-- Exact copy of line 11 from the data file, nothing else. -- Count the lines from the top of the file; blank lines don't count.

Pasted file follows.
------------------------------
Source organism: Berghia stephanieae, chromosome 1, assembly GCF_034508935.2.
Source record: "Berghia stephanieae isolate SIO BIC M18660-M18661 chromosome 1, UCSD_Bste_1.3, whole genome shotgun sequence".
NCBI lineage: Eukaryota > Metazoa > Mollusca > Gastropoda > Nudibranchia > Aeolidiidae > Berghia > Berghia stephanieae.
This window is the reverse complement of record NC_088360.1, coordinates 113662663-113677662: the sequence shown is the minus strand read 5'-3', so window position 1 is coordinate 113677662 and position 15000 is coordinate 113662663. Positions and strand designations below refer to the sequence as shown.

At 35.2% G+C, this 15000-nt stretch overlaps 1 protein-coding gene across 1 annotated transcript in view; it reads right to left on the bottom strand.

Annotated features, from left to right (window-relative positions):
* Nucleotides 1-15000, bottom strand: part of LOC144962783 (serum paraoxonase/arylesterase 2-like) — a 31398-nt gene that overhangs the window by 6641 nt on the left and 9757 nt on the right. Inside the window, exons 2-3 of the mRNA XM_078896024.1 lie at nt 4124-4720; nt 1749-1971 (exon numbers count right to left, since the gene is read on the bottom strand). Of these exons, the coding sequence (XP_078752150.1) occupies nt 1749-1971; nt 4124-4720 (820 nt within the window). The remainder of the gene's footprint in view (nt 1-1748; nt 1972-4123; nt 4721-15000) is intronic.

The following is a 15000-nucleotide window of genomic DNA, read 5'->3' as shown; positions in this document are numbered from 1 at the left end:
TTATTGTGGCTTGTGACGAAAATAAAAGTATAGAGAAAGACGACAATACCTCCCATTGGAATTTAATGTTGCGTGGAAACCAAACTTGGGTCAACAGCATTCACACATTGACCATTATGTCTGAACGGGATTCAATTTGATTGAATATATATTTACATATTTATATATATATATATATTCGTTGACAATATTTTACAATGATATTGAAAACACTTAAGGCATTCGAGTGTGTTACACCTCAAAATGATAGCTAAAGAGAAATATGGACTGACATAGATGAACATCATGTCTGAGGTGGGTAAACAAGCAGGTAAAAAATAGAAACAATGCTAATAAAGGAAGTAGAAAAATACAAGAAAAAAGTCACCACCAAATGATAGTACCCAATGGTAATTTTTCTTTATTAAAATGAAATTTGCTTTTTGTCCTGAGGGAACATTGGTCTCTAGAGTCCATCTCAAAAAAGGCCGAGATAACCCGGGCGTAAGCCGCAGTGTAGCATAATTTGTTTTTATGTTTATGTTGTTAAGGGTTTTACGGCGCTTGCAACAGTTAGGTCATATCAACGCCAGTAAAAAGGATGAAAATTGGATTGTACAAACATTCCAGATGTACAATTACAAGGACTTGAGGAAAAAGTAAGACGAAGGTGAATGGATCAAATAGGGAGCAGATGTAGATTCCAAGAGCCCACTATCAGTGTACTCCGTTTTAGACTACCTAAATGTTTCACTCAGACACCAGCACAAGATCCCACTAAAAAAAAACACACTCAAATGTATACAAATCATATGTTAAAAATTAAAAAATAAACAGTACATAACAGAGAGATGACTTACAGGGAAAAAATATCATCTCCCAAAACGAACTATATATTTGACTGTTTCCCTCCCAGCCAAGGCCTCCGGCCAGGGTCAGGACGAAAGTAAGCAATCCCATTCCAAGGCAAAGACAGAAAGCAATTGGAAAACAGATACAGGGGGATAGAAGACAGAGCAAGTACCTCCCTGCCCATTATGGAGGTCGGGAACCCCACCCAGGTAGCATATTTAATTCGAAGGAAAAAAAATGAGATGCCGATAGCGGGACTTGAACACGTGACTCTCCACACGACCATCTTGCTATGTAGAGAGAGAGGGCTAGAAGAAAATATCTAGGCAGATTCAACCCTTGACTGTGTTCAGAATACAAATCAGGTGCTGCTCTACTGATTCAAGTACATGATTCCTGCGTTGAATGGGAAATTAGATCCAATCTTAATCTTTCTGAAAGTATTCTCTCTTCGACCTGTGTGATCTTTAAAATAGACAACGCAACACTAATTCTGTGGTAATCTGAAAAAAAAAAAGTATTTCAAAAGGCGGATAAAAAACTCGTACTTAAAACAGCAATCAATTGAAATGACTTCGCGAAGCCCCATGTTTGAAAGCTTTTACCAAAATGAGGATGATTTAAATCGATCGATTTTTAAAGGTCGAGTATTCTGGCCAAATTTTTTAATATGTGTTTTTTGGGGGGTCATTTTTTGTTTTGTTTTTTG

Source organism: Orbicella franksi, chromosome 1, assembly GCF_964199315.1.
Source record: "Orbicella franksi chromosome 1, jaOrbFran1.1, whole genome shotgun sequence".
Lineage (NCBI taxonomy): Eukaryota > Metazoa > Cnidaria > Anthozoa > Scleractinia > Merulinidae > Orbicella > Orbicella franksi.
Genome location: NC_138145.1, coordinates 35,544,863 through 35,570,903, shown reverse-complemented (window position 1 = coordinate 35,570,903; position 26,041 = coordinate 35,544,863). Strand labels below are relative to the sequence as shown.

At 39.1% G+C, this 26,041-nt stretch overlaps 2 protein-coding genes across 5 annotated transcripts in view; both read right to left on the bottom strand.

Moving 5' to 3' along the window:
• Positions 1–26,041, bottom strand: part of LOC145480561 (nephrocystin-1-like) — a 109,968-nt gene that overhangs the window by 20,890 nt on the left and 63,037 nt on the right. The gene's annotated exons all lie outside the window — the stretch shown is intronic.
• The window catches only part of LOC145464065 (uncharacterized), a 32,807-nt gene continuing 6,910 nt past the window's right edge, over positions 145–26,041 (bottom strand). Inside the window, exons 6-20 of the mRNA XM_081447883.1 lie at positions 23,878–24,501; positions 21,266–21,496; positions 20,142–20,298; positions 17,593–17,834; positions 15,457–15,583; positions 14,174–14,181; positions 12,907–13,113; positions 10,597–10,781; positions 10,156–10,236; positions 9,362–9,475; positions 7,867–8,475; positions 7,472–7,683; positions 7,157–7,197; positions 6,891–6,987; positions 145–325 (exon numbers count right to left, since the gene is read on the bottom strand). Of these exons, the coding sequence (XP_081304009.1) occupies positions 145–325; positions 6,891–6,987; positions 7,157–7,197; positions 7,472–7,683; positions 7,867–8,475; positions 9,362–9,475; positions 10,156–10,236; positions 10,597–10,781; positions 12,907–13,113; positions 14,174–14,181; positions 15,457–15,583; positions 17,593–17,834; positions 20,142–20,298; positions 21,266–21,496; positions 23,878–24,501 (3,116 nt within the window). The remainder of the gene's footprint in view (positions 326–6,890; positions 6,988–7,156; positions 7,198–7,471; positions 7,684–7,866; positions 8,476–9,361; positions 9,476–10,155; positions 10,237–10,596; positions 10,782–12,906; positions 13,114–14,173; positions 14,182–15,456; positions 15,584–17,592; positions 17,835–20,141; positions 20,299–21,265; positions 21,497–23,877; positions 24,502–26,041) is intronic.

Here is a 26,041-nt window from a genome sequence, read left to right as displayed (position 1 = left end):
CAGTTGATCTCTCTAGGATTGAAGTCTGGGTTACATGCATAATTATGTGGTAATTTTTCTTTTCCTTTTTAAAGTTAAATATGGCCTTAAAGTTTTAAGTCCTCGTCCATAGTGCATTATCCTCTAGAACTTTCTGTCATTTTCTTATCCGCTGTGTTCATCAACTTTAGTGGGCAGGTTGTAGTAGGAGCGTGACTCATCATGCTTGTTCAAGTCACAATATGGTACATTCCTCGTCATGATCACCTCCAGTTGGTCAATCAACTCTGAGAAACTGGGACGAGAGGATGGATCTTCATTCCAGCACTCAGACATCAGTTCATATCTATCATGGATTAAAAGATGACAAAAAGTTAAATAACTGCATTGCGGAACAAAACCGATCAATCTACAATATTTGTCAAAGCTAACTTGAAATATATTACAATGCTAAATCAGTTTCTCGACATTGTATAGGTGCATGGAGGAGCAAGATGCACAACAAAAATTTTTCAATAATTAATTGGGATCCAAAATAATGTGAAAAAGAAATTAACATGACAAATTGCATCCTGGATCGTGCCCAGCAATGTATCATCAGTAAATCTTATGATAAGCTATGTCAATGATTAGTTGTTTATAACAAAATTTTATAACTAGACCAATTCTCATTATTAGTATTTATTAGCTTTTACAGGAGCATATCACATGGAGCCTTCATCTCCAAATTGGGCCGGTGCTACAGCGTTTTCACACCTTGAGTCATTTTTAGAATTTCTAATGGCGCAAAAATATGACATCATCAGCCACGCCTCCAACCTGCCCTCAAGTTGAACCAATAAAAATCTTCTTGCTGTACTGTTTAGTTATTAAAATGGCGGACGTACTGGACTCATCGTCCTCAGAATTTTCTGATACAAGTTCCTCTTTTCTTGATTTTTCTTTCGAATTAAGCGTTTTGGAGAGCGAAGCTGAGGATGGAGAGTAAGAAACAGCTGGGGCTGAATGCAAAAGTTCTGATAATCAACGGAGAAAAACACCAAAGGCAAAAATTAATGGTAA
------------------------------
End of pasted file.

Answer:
Source record: "Orbicella franksi chromosome 1, jaOrbFran1.1, whole genome shotgun sequence".